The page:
A blackbird with a penchant for building nests.

The tame female blackbird, here for at least its fourth year.

The first nest was in the jasmine on the right of the pergola. Eggs were laid but the bird deserted.

The second nest was high in this ivy. No idea whether eggs were laid.

The third nest was half-way up this conifer. No idea whether eggs were laid.

The fourth nest is in this clematis. The chicks must be near to fledging.

It’s a while since I’ve written about what is happening in the garden. We’ve had a young red squirrel for the past 10 days. This is the first this year so I hope it stays. It seems very settled and feeds regularly from one of the birds’ peanut feeders. This feeder is right next to a squirrel feeder with peanuts, which would be a far easier meal than chewing parts of peanuts through the feeder mesh, but it hasn’t worked this out yet.

The tame female blackbird is now on its fourth spring here. It has had a very strange breeding season this year. It first built a nest in a pergola covered in clematis and jasmine. It laid eggs but for whatever reason deserted them. It next built a nest high up in ivy clinging to a neighbour’s house. I thought this was an ideal place as it seemed relatively safe from cats, but when it should have been brooding eggs it was regularly joining me in the garden. This was the first indication it had failed; the second indication being it gathering nest material again and building a nest quite high in a coniferous tree.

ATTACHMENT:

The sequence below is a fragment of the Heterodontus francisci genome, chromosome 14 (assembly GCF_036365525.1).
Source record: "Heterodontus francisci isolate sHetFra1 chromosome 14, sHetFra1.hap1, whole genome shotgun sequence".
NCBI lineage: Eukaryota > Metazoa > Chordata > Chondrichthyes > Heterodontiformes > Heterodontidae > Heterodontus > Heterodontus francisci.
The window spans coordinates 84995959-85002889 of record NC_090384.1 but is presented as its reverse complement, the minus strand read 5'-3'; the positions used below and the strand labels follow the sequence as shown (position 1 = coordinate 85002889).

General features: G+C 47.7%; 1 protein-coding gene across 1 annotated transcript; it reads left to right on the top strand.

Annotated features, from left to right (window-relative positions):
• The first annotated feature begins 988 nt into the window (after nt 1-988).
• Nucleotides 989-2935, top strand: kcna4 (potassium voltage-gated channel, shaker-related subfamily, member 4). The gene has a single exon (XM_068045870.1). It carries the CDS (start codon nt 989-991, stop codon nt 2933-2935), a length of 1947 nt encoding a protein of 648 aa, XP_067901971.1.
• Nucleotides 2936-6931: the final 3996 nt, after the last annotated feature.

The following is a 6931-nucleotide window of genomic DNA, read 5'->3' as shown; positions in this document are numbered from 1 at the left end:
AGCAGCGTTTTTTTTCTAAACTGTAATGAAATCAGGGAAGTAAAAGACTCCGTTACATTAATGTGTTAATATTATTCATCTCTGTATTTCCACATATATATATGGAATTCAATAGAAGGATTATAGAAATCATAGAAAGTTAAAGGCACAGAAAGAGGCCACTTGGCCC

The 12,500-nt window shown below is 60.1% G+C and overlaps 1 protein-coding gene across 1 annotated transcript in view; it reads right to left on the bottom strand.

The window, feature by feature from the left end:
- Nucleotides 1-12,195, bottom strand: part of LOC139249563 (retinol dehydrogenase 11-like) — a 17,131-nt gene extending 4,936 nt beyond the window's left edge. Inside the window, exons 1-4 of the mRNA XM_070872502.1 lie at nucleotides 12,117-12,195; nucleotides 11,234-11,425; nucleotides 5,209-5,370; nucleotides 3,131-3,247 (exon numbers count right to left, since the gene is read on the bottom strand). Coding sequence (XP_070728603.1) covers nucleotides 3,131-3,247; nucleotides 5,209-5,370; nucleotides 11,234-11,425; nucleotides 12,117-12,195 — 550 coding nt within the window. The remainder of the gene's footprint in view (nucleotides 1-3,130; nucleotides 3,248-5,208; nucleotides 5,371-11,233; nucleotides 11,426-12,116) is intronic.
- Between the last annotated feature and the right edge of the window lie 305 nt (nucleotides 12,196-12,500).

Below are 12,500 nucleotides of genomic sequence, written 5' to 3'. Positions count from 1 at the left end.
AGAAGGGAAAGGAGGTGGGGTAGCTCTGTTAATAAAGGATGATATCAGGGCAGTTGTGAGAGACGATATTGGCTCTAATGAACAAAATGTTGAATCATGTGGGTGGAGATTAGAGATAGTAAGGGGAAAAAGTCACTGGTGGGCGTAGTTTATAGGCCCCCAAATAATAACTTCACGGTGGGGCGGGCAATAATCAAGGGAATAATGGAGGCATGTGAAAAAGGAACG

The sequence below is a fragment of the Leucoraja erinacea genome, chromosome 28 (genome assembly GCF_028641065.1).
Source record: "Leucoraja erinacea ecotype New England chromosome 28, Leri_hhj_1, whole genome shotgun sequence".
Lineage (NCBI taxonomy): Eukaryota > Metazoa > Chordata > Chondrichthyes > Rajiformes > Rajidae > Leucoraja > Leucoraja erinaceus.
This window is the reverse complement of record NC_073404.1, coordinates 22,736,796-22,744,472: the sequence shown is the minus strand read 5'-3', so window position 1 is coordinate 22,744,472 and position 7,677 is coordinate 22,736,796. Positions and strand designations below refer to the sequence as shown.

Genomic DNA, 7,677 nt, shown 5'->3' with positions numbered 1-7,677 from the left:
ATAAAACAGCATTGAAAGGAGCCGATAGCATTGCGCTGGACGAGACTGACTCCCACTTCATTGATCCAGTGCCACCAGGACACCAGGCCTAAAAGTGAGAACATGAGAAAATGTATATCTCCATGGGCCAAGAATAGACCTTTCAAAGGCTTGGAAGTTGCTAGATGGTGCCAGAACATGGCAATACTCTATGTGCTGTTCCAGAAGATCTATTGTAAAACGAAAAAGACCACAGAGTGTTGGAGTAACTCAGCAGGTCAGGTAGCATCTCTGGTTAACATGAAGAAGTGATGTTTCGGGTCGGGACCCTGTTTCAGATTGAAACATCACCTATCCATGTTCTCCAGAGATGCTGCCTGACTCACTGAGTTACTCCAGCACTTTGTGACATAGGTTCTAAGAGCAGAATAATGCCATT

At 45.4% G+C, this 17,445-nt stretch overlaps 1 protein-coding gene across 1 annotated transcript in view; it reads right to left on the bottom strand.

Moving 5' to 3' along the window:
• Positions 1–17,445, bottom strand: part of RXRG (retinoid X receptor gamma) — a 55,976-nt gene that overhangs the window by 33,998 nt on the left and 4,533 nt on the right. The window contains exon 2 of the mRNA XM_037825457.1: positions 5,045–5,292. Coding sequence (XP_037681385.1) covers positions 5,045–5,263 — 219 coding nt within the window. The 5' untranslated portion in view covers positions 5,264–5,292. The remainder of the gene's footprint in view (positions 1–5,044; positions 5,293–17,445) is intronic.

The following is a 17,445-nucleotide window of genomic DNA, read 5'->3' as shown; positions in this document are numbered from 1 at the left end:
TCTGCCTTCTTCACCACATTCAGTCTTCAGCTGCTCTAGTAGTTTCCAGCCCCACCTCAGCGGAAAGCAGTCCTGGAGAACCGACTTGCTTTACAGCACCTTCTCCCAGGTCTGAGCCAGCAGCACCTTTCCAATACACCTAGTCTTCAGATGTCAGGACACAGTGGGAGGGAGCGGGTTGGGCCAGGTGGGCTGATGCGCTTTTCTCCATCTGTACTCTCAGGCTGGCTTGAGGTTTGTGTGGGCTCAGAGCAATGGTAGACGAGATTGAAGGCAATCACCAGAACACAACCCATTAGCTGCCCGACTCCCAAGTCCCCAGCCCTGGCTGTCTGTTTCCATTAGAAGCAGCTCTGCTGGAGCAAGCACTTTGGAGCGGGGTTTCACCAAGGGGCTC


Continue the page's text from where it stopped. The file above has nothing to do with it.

I’ve no idea whether it laid eggs there but quite soon after it was building a nest in a clematis growing up against the corner of the house. It seems to have had success this time as it and its mate have been busy feeding chicks for the past 10 days. I’ve been giving them a liberal supply of mealworms, which it only started to take in to the chicks when they were about 5 days old, looking for small earthworms and grubs instead.

It follows me around everywhere when I am gardening. It seems to recognise a spade, rake or rotovator as an indicator that food might be on the go. I’ve just been turning some compost bins and it was hopping round my feet picking up the brandling worms that abound in good compost. At one point it actually hopped on to my boot. The chicks are certainly being well fed and must be wee fatties. I’ll look forward soon to them hopping around the garden and Molly the dog and I will do our best to ensure there are no intruding felines.

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